- Comparisons between popular culture in Sweden and nations of the Commonwealth
- The Internet and popular culture
- Using popular culture in the classroom
Popular Culture and Youth
Blue Water High
"The advent of Professional Surfing in the 1970's saw a string of new Australian surf heros that were international stars such as Michael Peterson, "The Bronzed Aussies", Mark Richards and others (Brown 1997). This changed the nature of surf culture is causing a rift between the soul surfers and the new clean cut money oriented surfers promoted by business interests to sell more clothing and equipment especially in urban areas. This has produced surfing mega stars such as American Kelly Slater who has been mobbed in Australian Shopping centres by fans (Brown 1997). "Back in the 1960's they say, the surfing ideal was a fluid and graceful attempt to match the flow of the wave. But today professional surfers use shorter and quicker boards in an aggressive, thrashing, teeth gritting display of advanced technique. . The jargon is telling: they "slash" and "rip" the wave or get "hammered" trying." (The economist 1995)"
Puberty Blues is a 1981 Australian film directed by Bruce Beresford. The film is based on the 1979 novel Puberty Blues, by Gabrielle Carey and Kathy Lette, which is a proto-feminist teen novel about two 13 year-old girls from the Sutherland Shire in Sydney, Australia. The girls attempt to create a popular social status by integrating themselves with the "Greenhill gang" of surfers.
Bra Boys: Blood is Thicker than Water
The Bra Boys are an Australian gang founded and based in Maroubra, an eastern suburb of Sydney, New South Wales. Dating back to the 1990s, the gang has gained notoriety through violent clashes with members of the public and police. The Bra Boys achieved national and international attention in 2007 with the release of a feature-length documentary Bra Boys: Blood is Thicker than Water that was written and directed by members of the gang.
Watch more Jeffrey's Bay videos at tripfilms.com
Australian Youth parliament
Today's mobile phone is a pervasive tool. It has become such an important aspect of a user's daily life that it has moved from being a mere 'technological object' to a key 'social object'. This paper explores the societal and human implications of advances in mobile technology, and notably the increasingly personalized nature of the mobile device. It argues that human and identity and social interaction have not been untouched by the mobile phenomenon. India, Australia, South Africa and Sweden each have a vibrant youth culture centered on mobile phones.
After 60 years of freedom, while India races towards super power status; its children are trapped in a maze of imbalance that deprives, excludes and exploits.
We are all proud of India's unprecedented economic growth. More Indians than ever before own mobile phones, computers, cars, household and personal durables, travel within India and overseas. Most cities today have more flyovers, more malls, more coffee shops. Middle class consumers have more brands to choose from than ever before. IT, financial services, bio-tech and retail employ many more young Indians at ever-increasing salaries. Indian corporates are making more overseas acquisitions and alliances.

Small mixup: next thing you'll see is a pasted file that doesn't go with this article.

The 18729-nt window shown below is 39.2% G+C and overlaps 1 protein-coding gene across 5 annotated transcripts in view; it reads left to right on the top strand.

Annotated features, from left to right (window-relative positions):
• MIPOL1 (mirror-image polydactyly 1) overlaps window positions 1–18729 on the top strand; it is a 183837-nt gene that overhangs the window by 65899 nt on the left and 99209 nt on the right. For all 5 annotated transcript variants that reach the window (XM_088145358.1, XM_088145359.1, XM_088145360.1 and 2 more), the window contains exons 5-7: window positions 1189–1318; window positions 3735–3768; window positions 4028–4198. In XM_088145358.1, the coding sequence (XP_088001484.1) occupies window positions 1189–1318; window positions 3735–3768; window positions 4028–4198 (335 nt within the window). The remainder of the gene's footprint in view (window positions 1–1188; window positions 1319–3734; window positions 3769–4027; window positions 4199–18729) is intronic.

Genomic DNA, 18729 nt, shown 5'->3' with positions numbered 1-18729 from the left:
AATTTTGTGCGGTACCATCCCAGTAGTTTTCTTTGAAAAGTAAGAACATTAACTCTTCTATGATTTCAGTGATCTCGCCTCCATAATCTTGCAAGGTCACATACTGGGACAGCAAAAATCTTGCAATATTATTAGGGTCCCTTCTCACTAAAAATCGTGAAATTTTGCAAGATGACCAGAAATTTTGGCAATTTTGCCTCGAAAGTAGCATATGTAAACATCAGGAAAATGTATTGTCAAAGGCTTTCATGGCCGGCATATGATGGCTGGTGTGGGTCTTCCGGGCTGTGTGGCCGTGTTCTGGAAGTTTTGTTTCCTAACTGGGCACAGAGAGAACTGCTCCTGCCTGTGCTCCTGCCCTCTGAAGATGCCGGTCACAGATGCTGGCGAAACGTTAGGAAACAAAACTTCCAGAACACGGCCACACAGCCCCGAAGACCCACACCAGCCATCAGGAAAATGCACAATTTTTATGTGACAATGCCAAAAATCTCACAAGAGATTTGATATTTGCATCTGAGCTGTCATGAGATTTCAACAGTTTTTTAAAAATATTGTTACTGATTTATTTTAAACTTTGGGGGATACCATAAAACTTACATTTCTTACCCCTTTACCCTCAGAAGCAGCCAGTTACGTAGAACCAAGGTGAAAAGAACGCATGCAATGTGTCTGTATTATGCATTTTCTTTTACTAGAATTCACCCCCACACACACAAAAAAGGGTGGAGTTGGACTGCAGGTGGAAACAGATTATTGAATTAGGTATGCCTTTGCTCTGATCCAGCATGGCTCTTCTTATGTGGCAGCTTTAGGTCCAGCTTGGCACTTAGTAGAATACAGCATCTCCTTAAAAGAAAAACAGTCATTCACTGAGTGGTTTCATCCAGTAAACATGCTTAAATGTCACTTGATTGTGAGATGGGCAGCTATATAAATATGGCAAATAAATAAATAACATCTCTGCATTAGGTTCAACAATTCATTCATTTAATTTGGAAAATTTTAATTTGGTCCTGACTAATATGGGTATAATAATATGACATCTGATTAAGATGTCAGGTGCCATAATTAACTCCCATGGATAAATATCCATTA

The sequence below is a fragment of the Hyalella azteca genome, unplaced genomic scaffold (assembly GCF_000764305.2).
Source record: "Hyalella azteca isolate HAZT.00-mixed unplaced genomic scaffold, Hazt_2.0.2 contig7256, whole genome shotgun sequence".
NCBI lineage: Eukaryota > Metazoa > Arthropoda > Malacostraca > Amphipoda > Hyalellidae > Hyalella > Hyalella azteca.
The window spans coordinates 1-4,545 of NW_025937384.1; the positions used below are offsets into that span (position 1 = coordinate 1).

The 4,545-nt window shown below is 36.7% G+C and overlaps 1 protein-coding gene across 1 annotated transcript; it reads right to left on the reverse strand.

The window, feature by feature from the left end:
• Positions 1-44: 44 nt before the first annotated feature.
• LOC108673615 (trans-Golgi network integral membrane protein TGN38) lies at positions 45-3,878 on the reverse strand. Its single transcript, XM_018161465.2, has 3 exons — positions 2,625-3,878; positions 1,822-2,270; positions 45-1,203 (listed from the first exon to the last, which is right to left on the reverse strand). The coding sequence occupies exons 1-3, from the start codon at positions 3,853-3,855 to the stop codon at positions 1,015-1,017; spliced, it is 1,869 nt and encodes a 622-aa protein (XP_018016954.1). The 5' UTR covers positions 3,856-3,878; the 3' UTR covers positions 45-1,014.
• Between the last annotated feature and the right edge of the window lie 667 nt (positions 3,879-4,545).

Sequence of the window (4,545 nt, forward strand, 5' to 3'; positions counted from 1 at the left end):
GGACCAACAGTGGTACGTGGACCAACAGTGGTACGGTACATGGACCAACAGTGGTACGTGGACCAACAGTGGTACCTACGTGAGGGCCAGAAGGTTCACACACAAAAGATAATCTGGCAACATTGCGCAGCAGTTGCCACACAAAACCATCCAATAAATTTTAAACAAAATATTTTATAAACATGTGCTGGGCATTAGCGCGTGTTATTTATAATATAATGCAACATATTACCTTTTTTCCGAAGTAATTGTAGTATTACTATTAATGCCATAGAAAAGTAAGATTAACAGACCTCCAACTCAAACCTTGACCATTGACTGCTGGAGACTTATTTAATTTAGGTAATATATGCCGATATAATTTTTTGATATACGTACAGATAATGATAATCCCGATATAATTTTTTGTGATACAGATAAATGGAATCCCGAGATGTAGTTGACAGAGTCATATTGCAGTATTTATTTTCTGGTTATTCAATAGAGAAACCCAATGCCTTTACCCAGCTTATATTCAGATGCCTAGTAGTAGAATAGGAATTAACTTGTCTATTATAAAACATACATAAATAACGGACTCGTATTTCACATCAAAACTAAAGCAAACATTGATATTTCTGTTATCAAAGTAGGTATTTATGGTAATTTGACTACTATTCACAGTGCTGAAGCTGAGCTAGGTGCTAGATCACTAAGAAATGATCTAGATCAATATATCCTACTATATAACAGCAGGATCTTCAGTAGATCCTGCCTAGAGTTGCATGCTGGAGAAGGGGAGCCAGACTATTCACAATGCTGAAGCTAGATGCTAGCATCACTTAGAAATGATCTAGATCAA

What is often not known is that 60 years after independence, in the worlds largest democracy, millions of Indian children continue to have their very survival threatened on a daily basis -- malnutrition, illiteracy, child labor, preventable diseases, abuse and exploitation. India is home to 400 million children. 46% of Indian children are underweight. We have 17 million child laborers. 88,000 schools (nearly 8%) still do not have a blackboard in their classes.
These figures are shocking. But can this situation change?
CRY -- Child Rights and You America Inc has proven that it can...
To enable people to take responsibility for the situation of underprivileged children, especially Indian, and so motivate them to confront the situation through collective action thereby giving the child and themselves an opportunity to realize their full potential.
To enable people to take responsibility for the situation of the deprived child especially Indian and so motivate them to confront the situation through collective action thereby giving the child and themselves an opportunity to realise their full potential.
The child actors’ parents have accused the hit film’s producers of exploiting and underpaying the eight-year-olds, disclosing that both face uncertain futures in one of Mumbai’s most squalid slums. Slumdog
Rubina Ali, Slumdog star, evicted by Mumbai police
A second actor in the film "Slumdog Millionaire" has lost her home in a slum clearance drive by the Mumbai authorities.
The Year My Voice Broke
a Sf film, but also an analogy for discrimination, media, otherness, and immigration.
Empowering The Girl Child in South Africa
HmMTV Pilot: Empowering The Girl Child from Sarah Van Borek on Vimeo.
Eastern Cape Province on School and Education
Al Jazeera's Haru Mutasa reports from Matjiesfontein, where only those whose parents can afford the bus fare will get to high school.
This fast-paced documentary series follows a remarkable year in two contrasting schools in Pune, one of the world's fastest growing cities.
Cyber Genius is the 3rd episode in this series.